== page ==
Farrar, Straus & Giroux.
135 pages. $15.
Falling in love with certain books can be like falling in love with certain human beings. At first, there may be indifference, incomprehension and even dislike. Then -- gradually or suddenly -- the bandages of misunderstanding unwrap themselves to reveal one's touchable fate: the luminous doom of recognizing the almost intolerably high value of something or someone outside of oneself.
At this point, I am no more than half in love with "Watermark," Joseph Brodsky's abrasively lyrical book on Venice. But that is appropriate, for Mr. Brodsky's Venice is as full of half-light, harsh light and divided feeling as is his artistic consciousness. And why not? Being in love is as much about division as it is about wholeness.
If anyone has the right to feel divided, it's Joseph Brodsky. Born to Russian-Jewish parents 52 years ago in what is now once again St. Petersburg, Mr. Brodsky belongs to a generation of Russian writers for whom literature was a guaranteed private paradise invulnerable to the hideousness of the Stalin/Hitler years. Books were not only more real than the lethal reality around them, they were life itself. Culture, for them, was anything but elitist -- its truth and beauty were the only antidote to political poison.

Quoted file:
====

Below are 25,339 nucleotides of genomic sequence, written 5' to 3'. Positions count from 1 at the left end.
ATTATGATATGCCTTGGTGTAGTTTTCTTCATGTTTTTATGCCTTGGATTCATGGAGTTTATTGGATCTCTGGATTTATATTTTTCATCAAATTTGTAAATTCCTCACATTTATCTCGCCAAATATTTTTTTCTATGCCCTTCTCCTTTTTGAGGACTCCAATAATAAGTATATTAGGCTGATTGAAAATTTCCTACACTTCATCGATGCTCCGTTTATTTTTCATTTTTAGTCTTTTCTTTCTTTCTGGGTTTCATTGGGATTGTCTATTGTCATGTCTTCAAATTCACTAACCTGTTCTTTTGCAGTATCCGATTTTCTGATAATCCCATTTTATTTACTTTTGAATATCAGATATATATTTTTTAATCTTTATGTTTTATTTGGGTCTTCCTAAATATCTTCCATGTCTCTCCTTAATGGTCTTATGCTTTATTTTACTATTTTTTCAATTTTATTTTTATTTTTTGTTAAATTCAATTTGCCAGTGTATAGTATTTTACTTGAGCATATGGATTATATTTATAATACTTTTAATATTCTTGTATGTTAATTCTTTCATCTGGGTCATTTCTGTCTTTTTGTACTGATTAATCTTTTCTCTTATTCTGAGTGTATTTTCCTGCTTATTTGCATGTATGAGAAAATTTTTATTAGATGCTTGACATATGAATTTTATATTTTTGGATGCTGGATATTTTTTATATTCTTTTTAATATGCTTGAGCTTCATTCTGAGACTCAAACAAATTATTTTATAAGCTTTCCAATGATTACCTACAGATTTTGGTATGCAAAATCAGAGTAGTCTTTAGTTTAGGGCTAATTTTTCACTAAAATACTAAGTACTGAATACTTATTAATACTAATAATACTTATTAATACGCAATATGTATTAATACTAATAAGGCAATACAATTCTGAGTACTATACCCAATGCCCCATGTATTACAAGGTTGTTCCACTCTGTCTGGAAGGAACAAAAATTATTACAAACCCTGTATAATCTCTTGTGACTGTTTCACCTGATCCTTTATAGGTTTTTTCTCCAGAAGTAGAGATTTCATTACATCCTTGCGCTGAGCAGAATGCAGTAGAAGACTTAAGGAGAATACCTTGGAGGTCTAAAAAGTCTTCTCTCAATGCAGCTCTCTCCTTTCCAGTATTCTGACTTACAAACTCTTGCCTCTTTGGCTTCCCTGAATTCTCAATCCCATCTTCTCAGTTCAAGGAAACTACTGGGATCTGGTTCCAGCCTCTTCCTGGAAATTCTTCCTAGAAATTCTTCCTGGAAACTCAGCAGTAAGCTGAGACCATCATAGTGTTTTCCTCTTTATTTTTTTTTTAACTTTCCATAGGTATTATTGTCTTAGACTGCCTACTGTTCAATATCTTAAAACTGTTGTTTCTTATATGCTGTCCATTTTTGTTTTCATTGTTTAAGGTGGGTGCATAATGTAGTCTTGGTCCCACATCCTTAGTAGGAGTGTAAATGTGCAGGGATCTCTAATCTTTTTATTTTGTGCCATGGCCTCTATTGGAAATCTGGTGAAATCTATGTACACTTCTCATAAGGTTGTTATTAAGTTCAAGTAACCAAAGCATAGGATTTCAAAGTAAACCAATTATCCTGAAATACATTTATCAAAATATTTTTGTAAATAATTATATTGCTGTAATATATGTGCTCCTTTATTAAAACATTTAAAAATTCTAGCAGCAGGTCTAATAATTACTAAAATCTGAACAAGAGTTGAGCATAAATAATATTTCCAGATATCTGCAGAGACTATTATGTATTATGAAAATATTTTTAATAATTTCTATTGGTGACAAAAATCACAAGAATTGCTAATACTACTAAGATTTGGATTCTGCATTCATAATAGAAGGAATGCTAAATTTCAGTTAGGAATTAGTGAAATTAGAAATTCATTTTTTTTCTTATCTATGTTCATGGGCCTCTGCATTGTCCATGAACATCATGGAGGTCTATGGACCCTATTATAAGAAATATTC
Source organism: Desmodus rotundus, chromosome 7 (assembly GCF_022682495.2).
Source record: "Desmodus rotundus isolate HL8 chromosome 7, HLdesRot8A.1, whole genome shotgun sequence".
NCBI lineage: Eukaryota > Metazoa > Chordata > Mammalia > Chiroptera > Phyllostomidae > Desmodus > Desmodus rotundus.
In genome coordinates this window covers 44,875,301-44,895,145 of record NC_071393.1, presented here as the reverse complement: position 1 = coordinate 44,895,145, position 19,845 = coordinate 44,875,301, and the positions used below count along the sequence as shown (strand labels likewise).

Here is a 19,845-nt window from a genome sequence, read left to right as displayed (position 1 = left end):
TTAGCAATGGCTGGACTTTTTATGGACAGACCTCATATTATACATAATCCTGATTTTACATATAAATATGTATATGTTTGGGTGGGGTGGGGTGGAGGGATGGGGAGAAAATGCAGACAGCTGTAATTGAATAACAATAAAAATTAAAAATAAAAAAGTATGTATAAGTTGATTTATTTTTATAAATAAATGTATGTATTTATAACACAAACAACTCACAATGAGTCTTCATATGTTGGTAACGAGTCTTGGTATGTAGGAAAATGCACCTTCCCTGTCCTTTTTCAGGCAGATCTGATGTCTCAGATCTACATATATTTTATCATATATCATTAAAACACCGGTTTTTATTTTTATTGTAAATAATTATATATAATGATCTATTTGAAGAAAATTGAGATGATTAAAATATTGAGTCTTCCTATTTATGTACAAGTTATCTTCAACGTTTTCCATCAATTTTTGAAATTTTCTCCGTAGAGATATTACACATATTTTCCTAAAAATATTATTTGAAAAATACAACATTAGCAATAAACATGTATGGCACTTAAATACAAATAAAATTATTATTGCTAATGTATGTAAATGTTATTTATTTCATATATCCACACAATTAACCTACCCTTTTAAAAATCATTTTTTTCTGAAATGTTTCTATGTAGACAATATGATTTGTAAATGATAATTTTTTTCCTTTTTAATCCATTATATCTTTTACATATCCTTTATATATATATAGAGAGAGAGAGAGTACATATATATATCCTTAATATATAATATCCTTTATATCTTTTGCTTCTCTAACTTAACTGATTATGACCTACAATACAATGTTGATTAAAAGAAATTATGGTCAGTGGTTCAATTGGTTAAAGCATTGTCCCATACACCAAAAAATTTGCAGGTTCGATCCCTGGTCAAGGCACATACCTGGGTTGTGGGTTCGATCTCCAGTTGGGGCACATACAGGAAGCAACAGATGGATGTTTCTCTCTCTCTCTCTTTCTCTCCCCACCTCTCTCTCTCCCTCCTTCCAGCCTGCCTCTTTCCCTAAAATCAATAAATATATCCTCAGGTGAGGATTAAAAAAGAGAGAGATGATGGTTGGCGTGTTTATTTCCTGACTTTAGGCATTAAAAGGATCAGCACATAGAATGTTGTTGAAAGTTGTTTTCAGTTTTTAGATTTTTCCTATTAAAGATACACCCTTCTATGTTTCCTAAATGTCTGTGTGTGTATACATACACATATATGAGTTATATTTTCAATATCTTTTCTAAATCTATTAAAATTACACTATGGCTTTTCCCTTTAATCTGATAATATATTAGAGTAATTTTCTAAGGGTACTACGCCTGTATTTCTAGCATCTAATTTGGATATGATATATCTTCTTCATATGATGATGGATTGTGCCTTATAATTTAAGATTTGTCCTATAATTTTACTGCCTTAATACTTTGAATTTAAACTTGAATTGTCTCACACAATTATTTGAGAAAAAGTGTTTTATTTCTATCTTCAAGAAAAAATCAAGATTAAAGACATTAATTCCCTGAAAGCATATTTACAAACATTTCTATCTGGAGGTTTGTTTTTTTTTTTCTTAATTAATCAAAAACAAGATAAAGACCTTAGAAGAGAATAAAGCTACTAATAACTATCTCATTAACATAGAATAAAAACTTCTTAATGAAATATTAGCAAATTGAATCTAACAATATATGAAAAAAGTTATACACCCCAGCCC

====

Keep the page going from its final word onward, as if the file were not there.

Mr. Brodsky says that, far from being a lost generation, his was the first generation of 20th century Russians to find itself. He and his friends lost their belief in the godhead of Stalin, but they gained an absolute belief in the Russian language, so spiritually rich in a world of poverty. Words have been, almost literally, their daily bread -- sometimes their only daily bread.
Joseph Brodsky found himself by losing himself. A hugely learned and world-famous poet and essayist, winner of the Nobel Prize in 1987, friend of Mikhail Baryshnikov, Mr. Brodsky started his excruciatingly free career by leaving school at the age of 15. In a way, this was the beginning of exile. He worked at many low-paying jobs, including at a factory and a morgue. He periodically roamed Russia with geologists. He got to know the police well, who hounded him for having an unauthorized lifestyle. He also got to know a few of the great writers who survived Russia's holocausts, especially the poet Anna Akhmatova.
Once incredibly beautiful and now ill and aged, she gave him her blessing and showed him the alternative universe of poetry, a realm where feeling, intellect and truth are fused. Akhmatova and Mr. Brodsky saw in each other the past and future of Russian literature. They could celebrate in each other the keening, high-strung integrity of a true poet's violin voice, whose wise fragile music proves to be more durable than barbarism.
Mr. Brodsky was arrested for "parasitism," sentenced to shovel NTC manure in the provinces, and eventually exiled to an ironic but successful academic career in the United States, where he became a citizen in 1977. He now writes in both Russian and English. But when one hears Mr. Brodsky read poetry in his native tongue, the harmonious howl of his fat vowels and the sobbing of his sanity tell you he will always be a Russian -- and an exile.